no, i don’t think you are handicapped. i know most people can make mashed potatoes. but therein lies the majesty of them. anyone can make them, and it is because of this fact that so few can make them really well. there are pancake houses and fried chicken joints all over the world who claim to have the greatest gravy of all time. and i know you know why. its because their taters suck, and you have to cover them with something.
hang onto your pants, things are gonna get messy. these aren’t no boxed mashed potatoes.
- 1 onion
- 3 or 4 cloves of garlic
- a hearty portion of bacon or ham
- 1 to 2 large sweet potatoes (or 3 to 4 regular potatoes)
- black pepper
- heavy whipping cream
- a potato masher
- chicken bullion
- peel your sweet potatoes, and chop them into bite-sized pieces. if you are using regular potatoes, you don’t necessarily have to remove the skins, especially with younger potatoes. i generally don’t, simply because they hadveawesome texture and they hold the majority of the nutrients that potatoes contain. place them in the water, cover, and wait for a boil.
- add a cube or two of bullion (or a few spoonfuls of the powdered stuff) so that the broth is nice and strong. remember, don’t be wimpy. you are flavoring the potatoes. not drinking the broth after. sit back, and let em boil.
- mince your bacon finely, and then sautee it in a pan until browned. crispy is okay, but in this case it can kind of be a pain if it is too crispy. just make sure it is done, that’s all. set it aside, and retain the fats it leaves behind, because onions and garlic take to bacon grease like teenage girls take to kittens.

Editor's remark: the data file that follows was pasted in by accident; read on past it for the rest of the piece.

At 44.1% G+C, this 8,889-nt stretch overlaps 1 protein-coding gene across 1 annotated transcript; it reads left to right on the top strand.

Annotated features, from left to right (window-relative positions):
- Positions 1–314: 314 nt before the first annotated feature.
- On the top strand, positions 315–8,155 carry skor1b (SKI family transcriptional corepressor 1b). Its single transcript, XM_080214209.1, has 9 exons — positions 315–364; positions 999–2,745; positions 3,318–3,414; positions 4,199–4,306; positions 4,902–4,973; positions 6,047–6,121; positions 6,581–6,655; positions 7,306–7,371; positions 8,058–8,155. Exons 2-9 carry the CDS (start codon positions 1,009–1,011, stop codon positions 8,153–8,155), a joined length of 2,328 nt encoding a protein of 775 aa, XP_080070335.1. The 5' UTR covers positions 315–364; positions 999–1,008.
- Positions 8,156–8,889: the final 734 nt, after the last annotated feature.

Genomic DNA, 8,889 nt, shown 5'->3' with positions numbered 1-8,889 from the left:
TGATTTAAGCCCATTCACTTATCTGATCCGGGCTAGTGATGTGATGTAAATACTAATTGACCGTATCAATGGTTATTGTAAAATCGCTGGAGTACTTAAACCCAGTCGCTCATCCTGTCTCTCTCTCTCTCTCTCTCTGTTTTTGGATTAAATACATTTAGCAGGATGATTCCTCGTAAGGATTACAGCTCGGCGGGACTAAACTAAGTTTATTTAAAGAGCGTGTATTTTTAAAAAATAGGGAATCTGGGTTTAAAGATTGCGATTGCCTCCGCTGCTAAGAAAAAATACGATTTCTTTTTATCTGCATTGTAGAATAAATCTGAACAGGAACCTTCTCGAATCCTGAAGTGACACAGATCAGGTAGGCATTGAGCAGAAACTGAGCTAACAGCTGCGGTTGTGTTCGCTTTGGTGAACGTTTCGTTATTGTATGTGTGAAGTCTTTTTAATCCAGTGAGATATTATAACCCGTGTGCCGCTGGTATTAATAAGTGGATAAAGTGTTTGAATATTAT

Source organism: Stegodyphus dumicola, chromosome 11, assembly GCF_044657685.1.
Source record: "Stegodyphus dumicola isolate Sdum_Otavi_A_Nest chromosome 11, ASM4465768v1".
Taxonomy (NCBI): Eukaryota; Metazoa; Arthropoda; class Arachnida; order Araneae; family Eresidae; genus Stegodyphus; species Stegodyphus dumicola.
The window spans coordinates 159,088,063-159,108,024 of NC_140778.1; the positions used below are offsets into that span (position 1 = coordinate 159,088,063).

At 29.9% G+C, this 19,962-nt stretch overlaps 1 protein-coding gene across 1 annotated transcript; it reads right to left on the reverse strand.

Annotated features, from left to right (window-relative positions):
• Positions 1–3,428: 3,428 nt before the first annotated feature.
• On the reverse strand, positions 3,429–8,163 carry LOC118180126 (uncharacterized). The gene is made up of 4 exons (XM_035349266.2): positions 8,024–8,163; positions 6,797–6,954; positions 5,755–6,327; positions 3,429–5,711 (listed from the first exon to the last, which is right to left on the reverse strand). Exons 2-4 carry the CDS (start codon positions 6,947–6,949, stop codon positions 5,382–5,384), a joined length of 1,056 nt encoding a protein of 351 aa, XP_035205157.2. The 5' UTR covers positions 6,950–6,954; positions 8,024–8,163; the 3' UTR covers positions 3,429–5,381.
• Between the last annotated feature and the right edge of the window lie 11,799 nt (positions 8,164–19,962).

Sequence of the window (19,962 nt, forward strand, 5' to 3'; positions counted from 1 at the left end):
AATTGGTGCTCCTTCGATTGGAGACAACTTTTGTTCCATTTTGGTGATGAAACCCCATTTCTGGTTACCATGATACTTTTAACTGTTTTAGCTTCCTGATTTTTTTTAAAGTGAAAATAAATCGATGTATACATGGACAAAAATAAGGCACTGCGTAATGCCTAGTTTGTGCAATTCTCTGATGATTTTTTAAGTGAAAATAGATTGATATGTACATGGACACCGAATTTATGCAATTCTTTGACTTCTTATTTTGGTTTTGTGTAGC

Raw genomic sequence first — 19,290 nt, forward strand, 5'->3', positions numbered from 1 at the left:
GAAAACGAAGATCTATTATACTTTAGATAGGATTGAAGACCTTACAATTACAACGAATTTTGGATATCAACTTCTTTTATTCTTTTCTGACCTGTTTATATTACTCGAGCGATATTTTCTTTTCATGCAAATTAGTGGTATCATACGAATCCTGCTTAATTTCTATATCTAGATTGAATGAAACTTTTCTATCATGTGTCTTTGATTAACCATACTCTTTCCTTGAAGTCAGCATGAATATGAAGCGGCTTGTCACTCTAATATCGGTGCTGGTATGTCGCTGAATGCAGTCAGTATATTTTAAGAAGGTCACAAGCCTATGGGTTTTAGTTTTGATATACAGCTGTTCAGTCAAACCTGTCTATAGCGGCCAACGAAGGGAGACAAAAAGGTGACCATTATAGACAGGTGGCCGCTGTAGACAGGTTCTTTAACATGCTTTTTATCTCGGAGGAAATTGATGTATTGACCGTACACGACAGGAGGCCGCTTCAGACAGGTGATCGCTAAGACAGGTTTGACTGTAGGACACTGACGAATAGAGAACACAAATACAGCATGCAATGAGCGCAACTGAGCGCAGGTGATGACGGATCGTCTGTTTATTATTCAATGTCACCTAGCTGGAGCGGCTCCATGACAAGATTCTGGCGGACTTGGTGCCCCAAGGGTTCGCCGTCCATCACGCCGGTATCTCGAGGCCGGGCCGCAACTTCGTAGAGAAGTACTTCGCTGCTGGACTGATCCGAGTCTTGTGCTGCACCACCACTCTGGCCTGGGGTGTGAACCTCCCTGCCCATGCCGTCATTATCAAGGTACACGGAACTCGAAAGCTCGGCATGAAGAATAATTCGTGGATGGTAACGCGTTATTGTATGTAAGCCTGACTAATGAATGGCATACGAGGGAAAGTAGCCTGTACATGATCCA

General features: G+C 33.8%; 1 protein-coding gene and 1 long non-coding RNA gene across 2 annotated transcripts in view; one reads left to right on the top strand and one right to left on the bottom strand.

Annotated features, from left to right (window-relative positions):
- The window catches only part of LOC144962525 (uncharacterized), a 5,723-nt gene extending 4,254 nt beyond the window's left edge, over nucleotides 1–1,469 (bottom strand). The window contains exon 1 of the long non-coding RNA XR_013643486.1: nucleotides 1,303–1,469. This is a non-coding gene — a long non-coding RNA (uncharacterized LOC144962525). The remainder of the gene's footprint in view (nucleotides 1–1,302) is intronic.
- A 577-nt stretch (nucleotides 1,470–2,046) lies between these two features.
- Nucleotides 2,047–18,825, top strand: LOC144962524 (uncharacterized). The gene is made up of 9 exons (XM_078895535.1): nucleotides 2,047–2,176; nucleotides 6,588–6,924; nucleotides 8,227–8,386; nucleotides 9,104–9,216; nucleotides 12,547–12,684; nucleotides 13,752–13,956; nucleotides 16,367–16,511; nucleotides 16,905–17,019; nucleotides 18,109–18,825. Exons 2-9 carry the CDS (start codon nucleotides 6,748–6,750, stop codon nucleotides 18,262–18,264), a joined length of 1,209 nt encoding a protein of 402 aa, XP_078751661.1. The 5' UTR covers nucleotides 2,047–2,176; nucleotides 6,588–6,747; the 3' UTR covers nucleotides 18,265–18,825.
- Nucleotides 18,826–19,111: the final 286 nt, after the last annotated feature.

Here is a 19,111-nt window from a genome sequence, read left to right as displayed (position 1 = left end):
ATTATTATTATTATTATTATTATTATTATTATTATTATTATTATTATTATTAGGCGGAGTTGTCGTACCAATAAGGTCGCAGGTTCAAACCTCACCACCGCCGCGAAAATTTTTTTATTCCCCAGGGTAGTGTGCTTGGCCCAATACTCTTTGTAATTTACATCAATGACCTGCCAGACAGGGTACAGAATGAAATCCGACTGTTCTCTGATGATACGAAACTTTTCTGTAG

- chop your onion and garlic nice and fine. for the sake of consistency, i always remove the core of my onions. i don’t like the taste, they are sometimes kind of milky, which is not an adjective i frequently like associated with my vegetables. once it is all chopped up, add it to some nice bacon fat in a frying pan. sautee until the onion is tender and slightly translucent. set aside.
- taters done? poke them. if a fork or chopstick goes right through them, it’s show time. remove them from the heat, drain almost all the broth, add the onions and garlic, and give them a rough mash. they aren’t going to be pretty and smooth, so don’t worry.
- here’s the best part. black pepper, and salt. be smart, balance is what makes this dish excellent. overdo it with the salt and it is all over before it began. and nobody likes too much black pepper. tasteful discretion is the name of the game.
- then add the cream. oh yes, the sweet sweet cream. don’t use sissy milk because you think it is healthier. be a man. a few splashes is plenty, you don’t want soup. now mash it again.
- now give it the kicker. a much dill as you like. i prefer a ton, just because dill is a spice that compliments, not overpowers. a word to the wise: although dill is nice and earthy, and the backbone of all excellent russian cooking, it can be hard to find and is very hard to use fresh. if you can’t find it, don’t try to replace it with some other random spice you have on hand. your potatoes will be fine without, believe me. heavy whipping cream has your back, he’ll just be waiting for his russian partner in crime for the next time you make mashed potatoes.
makes a hearty portion for 2